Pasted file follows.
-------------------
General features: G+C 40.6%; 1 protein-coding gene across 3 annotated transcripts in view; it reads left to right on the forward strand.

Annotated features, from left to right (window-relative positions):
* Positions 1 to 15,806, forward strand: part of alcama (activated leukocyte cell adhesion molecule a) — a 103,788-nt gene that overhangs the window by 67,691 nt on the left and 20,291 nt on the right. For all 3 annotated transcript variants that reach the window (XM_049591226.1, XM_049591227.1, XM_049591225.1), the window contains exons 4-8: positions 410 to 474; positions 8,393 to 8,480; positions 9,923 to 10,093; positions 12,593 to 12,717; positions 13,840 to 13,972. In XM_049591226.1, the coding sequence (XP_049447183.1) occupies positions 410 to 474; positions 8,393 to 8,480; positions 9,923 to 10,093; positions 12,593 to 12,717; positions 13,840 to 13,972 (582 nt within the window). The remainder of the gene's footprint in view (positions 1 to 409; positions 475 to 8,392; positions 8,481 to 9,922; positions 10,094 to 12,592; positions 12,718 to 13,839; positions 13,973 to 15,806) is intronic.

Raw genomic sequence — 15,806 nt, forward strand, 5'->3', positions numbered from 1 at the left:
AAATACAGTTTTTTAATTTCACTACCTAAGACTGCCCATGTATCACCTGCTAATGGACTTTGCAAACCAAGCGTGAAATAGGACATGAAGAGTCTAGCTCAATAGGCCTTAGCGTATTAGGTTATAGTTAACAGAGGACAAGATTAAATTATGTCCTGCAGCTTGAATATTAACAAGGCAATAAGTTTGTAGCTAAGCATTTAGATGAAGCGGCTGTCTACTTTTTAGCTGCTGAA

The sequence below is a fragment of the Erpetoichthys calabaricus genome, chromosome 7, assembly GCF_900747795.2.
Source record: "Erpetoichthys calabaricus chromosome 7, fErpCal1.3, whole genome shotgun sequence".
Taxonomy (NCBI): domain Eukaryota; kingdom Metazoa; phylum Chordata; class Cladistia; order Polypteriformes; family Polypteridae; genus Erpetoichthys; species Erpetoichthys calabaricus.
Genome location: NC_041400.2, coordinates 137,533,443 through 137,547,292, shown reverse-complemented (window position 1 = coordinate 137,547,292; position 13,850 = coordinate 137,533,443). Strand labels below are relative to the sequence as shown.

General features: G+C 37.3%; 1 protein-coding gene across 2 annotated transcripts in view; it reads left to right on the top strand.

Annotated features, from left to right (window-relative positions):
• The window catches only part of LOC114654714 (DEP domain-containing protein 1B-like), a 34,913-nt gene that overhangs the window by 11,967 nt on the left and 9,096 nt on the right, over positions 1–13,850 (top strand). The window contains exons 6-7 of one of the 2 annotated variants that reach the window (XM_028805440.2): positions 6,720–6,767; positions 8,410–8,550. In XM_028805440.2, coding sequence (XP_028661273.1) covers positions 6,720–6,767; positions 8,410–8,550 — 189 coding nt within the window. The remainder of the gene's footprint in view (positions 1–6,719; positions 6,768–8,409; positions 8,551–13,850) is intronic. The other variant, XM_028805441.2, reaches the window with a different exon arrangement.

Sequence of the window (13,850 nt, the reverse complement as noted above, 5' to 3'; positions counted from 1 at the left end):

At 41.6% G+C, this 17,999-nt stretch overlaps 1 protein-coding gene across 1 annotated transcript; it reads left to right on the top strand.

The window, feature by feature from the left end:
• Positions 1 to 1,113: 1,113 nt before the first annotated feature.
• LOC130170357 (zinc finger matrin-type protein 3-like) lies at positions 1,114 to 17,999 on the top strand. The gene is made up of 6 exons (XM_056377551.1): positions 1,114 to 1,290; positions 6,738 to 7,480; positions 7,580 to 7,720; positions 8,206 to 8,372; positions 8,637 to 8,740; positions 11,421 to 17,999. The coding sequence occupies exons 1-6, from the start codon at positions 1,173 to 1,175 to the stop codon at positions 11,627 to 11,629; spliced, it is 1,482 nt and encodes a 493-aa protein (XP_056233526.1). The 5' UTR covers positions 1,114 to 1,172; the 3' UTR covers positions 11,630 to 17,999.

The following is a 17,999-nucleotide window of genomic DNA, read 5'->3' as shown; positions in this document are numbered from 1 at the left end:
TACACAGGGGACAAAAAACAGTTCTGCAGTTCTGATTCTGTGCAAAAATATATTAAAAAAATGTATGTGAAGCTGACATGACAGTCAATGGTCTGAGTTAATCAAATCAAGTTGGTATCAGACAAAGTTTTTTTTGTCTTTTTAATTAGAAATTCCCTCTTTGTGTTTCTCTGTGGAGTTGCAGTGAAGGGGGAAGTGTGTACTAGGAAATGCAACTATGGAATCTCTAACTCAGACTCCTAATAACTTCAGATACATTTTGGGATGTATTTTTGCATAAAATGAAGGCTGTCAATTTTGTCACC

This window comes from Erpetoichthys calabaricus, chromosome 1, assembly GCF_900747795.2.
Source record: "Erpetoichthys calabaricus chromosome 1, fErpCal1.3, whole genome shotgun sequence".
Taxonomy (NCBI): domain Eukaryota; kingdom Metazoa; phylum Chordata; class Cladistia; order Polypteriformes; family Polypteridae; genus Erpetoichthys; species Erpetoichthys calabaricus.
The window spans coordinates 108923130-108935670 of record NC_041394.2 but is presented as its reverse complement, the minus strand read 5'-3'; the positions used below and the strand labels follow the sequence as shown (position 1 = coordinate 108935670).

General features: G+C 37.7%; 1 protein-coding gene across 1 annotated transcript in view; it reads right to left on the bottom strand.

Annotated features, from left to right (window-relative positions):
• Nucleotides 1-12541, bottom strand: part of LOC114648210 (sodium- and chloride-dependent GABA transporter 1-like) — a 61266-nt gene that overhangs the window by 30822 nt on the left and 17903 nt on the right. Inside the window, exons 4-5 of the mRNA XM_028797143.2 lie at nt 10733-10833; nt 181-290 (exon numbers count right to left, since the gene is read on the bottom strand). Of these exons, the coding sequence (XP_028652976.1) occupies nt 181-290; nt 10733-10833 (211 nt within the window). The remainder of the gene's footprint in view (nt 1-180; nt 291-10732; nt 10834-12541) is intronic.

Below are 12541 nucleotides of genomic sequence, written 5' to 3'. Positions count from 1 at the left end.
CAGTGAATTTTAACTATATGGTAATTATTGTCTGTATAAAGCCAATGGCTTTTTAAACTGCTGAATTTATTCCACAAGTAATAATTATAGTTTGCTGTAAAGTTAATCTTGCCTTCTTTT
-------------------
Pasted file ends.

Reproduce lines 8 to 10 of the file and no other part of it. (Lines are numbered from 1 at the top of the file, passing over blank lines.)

Taxonomy (NCBI): domain Eukaryota; kingdom Metazoa; phylum Chordata; class Cladistia; order Polypteriformes; family Polypteridae; genus Erpetoichthys; species Erpetoichthys calabaricus.
Genome location: NC_041400.2, coordinates 137,533,443 through 137,547,292, shown reverse-complemented (window position 1 = coordinate 137,547,292; position 13,850 = coordinate 137,533,443). Strand labels below are relative to the sequence as shown.

General features: G+C 37.3%; 1 protein-coding gene across 2 annotated transcripts in view; it reads left to right on the top strand.